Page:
Flemish painting and De Jonckheere Gallery's old master paintings
Galerie Robert Finck, Brussels.
With this superb painting, Louis de Caulery confirms his talent as a painter of architecture and may be considered as one of the initiators of a...read more
Galerie Robert Finck, Brussels.
With this superb painting, Louis de Caulery confirms his talent as a painter of architecture and may be considered as one of the initiators of a genre that acquired significant importance in the history of art: the veduti. A man of his time, this Flemish Renaissance artist turned to Italy and its masterpieces to depict the joys of life and the beauty of the world. Enchanted by Italian towns and their inhabitants’ way of living, Caulery transports us to Venice, to the Piazzetta and Saint Mark’s Square. Anchored in the spirit of 16th century landscapes, this splendid painting sweeps across the panorama from a high position, situated above the level of the Grand Canal. We can admire the heart of the City of the Doges as though perched on a ship’s high mast. This allows the viewer to enjoy a clear view, which begins on the quays where a dozen or so gondolas are bobbing up and down, and ends at the Clock Tower, whose door acts as the perfectly symmetrical vanishing point of an Italian-style perspective. The artist shows great precision in his rendering of the buildings, both from a topographical point of view and in the diversity of ochre tints chosen to convey the tones and softness of the stones warmed by the Venetian sun.
The viewer’s attention is also caught by Caulery’s exceptional talent at giving a feeling of life and humanity to the numerous characters that enliven the scene. Not wanting to limit himself to painting a simple urban view with an emphasis on architecture, the artist personalises every figure and brings to life the typically Italian atmosphere, which was particularly popular in Europe at the time. Small clusters of figures are scattered around the square: ordinary people, notables or ecclesiastical characters recognisable through their attire, figures carrying water, others awaiting their gondolas, and some watching the actors gathered on the square’s open-air stage in front of the Doge’s Palace, on the right of the painting.
At the back of the square on the right, Saint Mark's basilica, whose green tone forms a break in the row of buildings, draws our gaze towards the sky where the painter displays his thorough knowledge of colour. Emphasising the deep majesty of the blues, a downy space filled with pink clouds, which can be seen in many of his paintings, seems to announce the end of the day.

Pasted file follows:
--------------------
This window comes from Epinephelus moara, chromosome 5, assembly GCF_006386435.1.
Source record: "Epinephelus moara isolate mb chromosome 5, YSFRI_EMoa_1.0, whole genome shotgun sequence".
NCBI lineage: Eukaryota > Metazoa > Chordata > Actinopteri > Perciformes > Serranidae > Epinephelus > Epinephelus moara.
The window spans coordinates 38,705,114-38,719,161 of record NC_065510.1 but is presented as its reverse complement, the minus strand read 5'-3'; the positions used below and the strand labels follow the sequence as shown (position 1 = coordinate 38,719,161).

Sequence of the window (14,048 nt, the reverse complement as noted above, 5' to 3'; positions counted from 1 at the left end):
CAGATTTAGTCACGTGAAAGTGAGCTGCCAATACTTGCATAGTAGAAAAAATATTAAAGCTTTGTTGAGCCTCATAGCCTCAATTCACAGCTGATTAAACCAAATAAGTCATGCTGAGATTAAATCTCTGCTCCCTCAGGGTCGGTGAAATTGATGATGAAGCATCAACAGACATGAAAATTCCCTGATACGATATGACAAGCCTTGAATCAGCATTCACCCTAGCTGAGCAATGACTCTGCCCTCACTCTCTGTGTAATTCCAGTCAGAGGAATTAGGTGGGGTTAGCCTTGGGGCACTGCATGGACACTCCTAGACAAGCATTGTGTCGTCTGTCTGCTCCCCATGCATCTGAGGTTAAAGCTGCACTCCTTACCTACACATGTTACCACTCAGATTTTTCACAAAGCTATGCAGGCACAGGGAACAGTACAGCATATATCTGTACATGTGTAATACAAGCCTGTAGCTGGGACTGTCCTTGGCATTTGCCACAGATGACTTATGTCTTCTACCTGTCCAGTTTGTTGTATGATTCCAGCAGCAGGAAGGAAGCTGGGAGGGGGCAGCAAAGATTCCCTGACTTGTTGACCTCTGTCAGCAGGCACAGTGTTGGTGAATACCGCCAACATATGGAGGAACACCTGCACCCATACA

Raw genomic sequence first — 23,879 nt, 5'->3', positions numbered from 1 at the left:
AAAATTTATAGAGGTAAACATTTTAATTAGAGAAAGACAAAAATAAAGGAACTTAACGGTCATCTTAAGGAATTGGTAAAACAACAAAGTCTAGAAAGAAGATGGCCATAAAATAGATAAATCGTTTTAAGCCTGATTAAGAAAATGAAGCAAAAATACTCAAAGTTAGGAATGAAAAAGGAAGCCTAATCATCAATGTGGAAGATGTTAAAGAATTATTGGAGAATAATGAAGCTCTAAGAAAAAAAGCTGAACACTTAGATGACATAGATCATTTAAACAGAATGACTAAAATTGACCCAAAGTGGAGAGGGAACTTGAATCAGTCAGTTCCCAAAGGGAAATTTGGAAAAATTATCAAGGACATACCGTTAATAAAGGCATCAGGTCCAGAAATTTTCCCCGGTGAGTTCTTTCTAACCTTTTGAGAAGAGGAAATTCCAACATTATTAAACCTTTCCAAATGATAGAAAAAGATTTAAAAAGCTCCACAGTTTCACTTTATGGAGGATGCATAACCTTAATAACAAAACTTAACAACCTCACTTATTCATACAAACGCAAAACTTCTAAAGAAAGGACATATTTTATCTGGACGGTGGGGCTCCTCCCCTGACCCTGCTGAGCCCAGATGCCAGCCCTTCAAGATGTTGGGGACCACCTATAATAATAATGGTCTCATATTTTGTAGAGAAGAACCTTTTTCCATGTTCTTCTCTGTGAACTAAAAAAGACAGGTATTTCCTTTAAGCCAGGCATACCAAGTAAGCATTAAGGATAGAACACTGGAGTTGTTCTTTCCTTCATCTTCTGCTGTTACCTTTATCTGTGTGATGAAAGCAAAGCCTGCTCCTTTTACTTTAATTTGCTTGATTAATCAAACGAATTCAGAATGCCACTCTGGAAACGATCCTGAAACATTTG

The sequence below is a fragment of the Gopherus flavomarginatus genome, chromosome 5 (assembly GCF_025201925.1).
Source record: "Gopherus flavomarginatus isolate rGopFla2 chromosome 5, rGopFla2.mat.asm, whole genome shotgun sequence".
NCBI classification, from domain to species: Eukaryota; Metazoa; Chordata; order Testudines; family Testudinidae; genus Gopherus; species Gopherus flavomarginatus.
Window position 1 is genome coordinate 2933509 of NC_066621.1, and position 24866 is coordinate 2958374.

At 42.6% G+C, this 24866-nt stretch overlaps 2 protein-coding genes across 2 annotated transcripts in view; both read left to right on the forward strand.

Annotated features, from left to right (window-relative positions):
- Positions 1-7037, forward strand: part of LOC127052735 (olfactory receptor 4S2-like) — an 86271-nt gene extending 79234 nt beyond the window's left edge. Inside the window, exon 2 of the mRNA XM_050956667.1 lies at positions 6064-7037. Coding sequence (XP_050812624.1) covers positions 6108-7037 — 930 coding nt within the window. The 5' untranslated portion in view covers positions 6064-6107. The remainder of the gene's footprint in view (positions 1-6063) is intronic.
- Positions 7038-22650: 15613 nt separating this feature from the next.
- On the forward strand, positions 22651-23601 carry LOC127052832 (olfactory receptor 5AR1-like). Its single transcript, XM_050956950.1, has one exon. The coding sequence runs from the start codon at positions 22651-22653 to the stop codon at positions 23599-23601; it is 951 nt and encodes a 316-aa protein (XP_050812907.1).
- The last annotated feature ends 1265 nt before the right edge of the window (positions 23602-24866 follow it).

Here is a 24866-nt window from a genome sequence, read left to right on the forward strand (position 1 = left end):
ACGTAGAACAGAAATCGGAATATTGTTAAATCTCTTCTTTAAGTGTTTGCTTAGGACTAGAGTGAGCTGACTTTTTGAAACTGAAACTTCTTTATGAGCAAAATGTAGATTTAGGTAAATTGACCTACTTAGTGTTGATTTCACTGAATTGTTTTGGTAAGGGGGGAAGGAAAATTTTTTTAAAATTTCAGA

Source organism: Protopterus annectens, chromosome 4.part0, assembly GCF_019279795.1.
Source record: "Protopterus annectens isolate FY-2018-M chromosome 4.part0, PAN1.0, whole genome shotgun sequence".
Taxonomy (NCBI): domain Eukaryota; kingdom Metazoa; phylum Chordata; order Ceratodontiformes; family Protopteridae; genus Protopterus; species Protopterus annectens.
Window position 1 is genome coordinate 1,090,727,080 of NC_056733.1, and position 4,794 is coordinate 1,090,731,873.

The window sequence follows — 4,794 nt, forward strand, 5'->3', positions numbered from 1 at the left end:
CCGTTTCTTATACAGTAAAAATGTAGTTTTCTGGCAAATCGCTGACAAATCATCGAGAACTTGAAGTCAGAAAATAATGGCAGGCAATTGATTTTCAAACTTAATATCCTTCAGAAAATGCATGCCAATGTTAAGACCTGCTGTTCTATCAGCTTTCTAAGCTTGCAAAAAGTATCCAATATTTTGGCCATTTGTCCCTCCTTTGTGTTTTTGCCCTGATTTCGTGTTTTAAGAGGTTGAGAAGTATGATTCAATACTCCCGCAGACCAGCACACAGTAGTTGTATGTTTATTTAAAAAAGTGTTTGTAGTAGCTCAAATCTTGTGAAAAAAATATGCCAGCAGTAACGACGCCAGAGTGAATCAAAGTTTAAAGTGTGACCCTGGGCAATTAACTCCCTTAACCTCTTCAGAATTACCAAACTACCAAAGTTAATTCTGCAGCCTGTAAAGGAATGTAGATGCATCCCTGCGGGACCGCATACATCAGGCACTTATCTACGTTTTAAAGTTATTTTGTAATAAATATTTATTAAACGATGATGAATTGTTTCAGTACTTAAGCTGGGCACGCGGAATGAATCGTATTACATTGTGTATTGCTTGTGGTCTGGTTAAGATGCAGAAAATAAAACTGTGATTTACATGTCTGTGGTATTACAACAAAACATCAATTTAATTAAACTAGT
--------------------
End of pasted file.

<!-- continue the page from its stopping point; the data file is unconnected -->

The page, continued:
More than a century before Marieschi and Canaletto, Caulery confirmed his status as one of the first “vedutists” of Venice. In full control of his talent, the artist does not limit himself to presenting a faithful description of Saint Mark’s square. The painter also successfully renders the town’s very special atmosphere: a Mediterranean town, where a hint of the ancient agora can still be perceived, with its central square featuring a medley of architecture, art, trade, politics and religion... An art of living that Renaissance man dreamt of recreating.
Ca. 1575 – Antwerp – 1621
Probably originally from the village of Caulery near Cambrai, Louis de Caulery came to Antwerp in 1594 and trained with Joos de Momper. He was admitted as a master in this town in 1602.
It is still impossible to determine the exact date on which he went to Rome. His works bear witness to his stay in Venice, Florence and Rome.
Clearly associated with genre painting, this artist depicted a great variety of scenes, such as carnivals on ice, firework displays, bull fights, great collections, allegories of the five senses, and gatherings painted in the spirit of the Fontainebleau School.
The tall stature of the figures, their studied attitudes, their smooth faces, and their bare foreheads characterise his style. His colours are particularly refined. His palette, influenced by the Italian masters, was an innovation in Flanders, using halftones, yellow ochre, Veronese green and wine-coloured tints. His architectural representations show his attention to precision and his great skill in the Italian-style rendering of perspective.